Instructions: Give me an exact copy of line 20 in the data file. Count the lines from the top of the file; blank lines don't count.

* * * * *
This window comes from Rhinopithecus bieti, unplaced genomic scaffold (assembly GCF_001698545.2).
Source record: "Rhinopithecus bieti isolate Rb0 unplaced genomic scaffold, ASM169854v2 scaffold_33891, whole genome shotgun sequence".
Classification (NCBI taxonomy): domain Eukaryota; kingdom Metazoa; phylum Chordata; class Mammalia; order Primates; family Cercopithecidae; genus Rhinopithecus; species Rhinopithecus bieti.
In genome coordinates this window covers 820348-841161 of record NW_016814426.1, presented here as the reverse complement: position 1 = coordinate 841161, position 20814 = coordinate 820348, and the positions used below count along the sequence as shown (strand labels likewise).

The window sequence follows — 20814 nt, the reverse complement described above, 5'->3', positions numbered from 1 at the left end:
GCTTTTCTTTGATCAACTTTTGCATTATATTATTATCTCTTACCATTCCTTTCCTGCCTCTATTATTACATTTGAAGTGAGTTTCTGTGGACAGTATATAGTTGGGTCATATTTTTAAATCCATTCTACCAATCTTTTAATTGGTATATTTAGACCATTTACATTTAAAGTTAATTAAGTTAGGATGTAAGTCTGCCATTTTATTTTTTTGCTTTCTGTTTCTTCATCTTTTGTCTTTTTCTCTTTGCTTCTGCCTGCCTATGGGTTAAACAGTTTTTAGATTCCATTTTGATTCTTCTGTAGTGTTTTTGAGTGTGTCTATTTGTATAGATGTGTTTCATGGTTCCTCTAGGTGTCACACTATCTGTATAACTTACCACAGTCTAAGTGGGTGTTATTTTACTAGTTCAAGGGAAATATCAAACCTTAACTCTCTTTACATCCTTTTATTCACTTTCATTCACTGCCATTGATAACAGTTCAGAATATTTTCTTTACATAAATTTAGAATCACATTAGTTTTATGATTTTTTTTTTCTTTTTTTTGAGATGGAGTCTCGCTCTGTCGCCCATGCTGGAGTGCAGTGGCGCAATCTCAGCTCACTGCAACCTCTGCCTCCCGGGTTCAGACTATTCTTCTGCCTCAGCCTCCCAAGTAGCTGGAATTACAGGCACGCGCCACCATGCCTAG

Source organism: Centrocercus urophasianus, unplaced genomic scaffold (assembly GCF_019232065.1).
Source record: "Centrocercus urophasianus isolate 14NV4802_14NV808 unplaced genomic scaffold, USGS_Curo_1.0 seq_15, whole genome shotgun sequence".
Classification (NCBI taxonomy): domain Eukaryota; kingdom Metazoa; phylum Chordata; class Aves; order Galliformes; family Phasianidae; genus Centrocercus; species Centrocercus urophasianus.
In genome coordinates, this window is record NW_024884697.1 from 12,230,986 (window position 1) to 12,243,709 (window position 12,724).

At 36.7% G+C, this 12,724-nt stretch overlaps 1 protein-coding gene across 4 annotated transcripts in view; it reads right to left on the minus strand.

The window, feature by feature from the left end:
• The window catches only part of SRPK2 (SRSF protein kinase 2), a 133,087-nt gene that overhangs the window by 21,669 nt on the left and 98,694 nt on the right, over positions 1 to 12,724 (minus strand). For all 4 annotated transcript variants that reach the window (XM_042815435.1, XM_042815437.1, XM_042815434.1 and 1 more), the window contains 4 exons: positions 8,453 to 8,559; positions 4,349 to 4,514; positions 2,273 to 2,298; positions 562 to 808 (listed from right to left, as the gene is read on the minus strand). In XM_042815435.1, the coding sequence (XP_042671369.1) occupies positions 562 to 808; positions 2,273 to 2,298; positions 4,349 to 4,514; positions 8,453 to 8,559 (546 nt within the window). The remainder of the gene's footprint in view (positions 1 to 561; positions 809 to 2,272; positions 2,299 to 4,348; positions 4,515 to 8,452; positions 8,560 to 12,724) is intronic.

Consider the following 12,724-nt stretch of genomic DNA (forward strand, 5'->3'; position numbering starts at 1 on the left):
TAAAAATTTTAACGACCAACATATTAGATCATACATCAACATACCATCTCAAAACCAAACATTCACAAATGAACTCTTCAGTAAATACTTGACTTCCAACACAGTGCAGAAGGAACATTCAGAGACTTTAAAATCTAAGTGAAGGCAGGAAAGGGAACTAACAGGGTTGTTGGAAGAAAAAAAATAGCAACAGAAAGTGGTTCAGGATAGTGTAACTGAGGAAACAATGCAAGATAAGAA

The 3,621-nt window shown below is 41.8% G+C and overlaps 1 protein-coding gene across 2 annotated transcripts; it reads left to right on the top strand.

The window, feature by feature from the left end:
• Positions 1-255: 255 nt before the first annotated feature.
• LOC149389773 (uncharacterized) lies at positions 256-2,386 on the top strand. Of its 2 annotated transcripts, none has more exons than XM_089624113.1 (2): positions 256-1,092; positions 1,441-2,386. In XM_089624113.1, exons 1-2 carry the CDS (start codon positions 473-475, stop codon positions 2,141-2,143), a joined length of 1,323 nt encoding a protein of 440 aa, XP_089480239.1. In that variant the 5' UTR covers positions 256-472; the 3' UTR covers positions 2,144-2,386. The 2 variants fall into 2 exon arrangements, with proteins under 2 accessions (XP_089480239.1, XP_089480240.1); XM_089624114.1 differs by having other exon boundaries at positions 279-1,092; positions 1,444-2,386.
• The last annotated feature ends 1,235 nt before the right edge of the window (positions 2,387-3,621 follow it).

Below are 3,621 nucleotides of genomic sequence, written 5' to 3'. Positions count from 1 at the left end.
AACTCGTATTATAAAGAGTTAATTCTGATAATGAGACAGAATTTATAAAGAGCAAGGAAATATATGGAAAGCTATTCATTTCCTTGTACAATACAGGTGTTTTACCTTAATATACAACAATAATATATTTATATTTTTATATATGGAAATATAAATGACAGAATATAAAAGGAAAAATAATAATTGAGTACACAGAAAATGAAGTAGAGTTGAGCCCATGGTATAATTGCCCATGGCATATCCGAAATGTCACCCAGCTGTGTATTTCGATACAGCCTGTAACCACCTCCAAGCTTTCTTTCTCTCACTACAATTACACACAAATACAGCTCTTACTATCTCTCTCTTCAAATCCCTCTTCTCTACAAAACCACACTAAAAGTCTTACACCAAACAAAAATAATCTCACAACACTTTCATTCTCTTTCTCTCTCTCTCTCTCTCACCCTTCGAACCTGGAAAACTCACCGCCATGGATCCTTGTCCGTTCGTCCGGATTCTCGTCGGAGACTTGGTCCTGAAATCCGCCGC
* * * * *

• The last annotated feature ends 1,235 nt before the right edge of the window (positions 2,387-3,621 follow it).